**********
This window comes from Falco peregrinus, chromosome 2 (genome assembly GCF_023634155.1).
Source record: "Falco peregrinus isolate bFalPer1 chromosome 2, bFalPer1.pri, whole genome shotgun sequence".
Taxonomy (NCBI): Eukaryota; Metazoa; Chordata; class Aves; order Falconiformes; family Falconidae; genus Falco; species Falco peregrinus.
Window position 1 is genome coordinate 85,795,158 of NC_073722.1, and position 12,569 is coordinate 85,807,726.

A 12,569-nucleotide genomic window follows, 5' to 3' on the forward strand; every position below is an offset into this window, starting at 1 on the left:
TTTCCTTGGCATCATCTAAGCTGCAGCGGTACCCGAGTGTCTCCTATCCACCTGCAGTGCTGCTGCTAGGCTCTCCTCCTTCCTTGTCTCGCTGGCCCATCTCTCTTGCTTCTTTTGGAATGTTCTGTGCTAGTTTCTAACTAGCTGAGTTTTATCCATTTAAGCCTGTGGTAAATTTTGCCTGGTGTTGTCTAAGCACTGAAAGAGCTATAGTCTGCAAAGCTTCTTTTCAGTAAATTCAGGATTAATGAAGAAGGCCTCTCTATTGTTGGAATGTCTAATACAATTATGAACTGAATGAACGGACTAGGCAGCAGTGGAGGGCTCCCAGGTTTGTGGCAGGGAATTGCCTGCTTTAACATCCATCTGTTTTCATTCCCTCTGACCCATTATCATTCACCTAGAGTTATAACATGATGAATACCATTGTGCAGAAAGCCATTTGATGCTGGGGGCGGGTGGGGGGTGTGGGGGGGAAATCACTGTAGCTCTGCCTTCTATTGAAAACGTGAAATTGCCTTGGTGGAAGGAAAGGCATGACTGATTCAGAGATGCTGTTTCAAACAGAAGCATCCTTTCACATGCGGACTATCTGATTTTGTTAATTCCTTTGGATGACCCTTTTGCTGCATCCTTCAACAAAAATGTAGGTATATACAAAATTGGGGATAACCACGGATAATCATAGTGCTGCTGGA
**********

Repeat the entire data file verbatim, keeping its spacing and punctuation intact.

This window comes from Falco peregrinus, chromosome 2 (genome assembly GCF_023634155.1).
Source record: "Falco peregrinus isolate bFalPer1 chromosome 2, bFalPer1.pri, whole genome shotgun sequence".
Taxonomy (NCBI): Eukaryota; Metazoa; Chordata; class Aves; order Falconiformes; family Falconidae; genus Falco; species Falco peregrinus.
Window position 1 is genome coordinate 85,795,158 of NC_073722.1, and position 12,569 is coordinate 85,807,726.

A 12,569-nucleotide genomic window follows, 5' to 3' on the forward strand; every position below is an offset into this window, starting at 1 on the left:
TTTCCTTGGCATCATCTAAGCTGCAGCGGTACCCGAGTGTCTCCTATCCACCTGCAGTGCTGCTGCTAGGCTCTCCTCCTTCCTTGTCTCGCTGGCCCATCTCTCTTGCTTCTTTTGGAATGTTCTGTGCTAGTTTCTAACTAGCTGAGTTTTATCCATTTAAGCCTGTGGTAAATTTTGCCTGGTGTTGTCTAAGCACTGAAAGAGCTATAGTCTGCAAAGCTTCTTTTCAGTAAATTCAGGATTAATGAAGAAGGCCTCTCTATTGTTGGAATGTCTAATACAATTATGAACTGAATGAACGGACTAGGCAGCAGTGGAGGGCTCCCAGGTTTGTGGCAGGGAATTGCCTGCTTTAACATCCATCTGTTTTCATTCCCTCTGACCCATTATCATTCACCTAGAGTTATAACATGATGAATACCATTGTGCAGAAAGCCATTTGATGCTGGGGGCGGGTGGGGGGTGTGGGGGGGAAATCACTGTAGCTCTGCCTTCTATTGAAAACGTGAAATTGCCTTGGTGGAAGGAAAGGCATGACTGATTCAGAGATGCTGTTTCAAACAGAAGCATCCTTTCACATGCGGACTATCTGATTTTGTTAATTCCTTTGGATGACCCTTTTGCTGCATCCTTCAACAAAAATGTAGGTATATACAAAATTGGGGATAACCACGGATAATCATAGTGCTGCTGGA